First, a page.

Author(s): WeisMller BT
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To describe a single-center experience with open surgical treatment of infected aortic aneurysms. We analyzed risk factors for 90-day mortality.
Between 1983 and 2008, 4,410 patients underwent open surgery for thoracic, thoracoabdominal, or abdominal aneurysm at our institution. Primary infection of the aneurysm was suspected because of clinical signs of infection in combination with typical radiological and morphological aspects in 66 patients (1.5%). In all, 36 patients displayed 10 different kinds of organisms in cultures of blood and/or intraoperative specimens and were further analyzed.
The group consisted of 23 men and 13 women, with a mean age of 66.8 ± 8 (50-84) years. Location of the aneurysm was thoracic in five patients (14%), thoracoabdominal in 13 patients (36%), and abdominal in 18 patients (50%). Eleven patients (28%) were treated before and 25 (72%) after 1995. We found free rupture in three cases; contained rupture into surrounding tissue in 23 cases (64%); penetration into lung, bronchus, esophagus, or inferior vena cava in five cases; and an intact aneurysm in another five cases. Kinds of surgery were as follows: extra-anatomic revascularization in four patients (11%), Dacron patch plasty in four patients (11%), in situ revascularization in 24 patients (66%), and four patients died during surgery before reconstruction (11%). In all, 13 patients died during hospital stay (36%). In 25 patients treated after 1995, 90-day mortality was 24% and was significantly better (p < 0.05) than the rate of 64% in 11 patients treated before 1995. Outcome depended on status of rupture: all patients with free rupture, three of five patients (60%) with rupture into an organ, seven of 23 patients (30%) with contained rupture into the surrounding tissue, but no patient with intact aneurysm died. Age, gender, bacterium, location of the aneurysm, and method of surgical treatment did not influence 90-day mortality. During follow-up, 18 patients died after a mean of 56 ± 49 months. One patient died because of an infected aortic prosthesis.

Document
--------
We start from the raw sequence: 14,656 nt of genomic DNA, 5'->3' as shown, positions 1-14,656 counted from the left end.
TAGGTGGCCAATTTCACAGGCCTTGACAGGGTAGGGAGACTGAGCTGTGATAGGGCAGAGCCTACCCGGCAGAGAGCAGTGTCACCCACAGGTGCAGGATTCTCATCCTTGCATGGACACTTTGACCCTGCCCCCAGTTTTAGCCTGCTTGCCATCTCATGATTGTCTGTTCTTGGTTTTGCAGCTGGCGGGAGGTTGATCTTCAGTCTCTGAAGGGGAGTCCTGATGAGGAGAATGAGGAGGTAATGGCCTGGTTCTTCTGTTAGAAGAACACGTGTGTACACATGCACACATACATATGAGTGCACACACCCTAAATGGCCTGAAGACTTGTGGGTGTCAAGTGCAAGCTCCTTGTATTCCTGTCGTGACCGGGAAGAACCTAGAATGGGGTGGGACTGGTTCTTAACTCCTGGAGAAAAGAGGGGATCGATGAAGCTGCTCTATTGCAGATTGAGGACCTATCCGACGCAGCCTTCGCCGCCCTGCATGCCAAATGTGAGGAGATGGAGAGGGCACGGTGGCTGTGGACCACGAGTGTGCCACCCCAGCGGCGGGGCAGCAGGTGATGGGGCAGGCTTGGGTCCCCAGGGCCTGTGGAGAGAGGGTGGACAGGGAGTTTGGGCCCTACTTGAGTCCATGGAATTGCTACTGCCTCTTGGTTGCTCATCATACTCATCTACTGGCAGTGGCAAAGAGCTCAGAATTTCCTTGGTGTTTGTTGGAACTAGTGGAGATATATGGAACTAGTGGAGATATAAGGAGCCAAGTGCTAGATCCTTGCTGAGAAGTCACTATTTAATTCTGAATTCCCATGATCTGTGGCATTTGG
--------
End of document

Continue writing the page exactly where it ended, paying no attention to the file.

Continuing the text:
Outcome of patients with infected aortic aneurysms has improved during the last 15 years and depends on the status of rupture at time of surgery. Therefore, only early diagnosis and early treatment can further improve the prognosis.
This article was published in Ann Vasc Surg
and referenced in Angiology: Open Access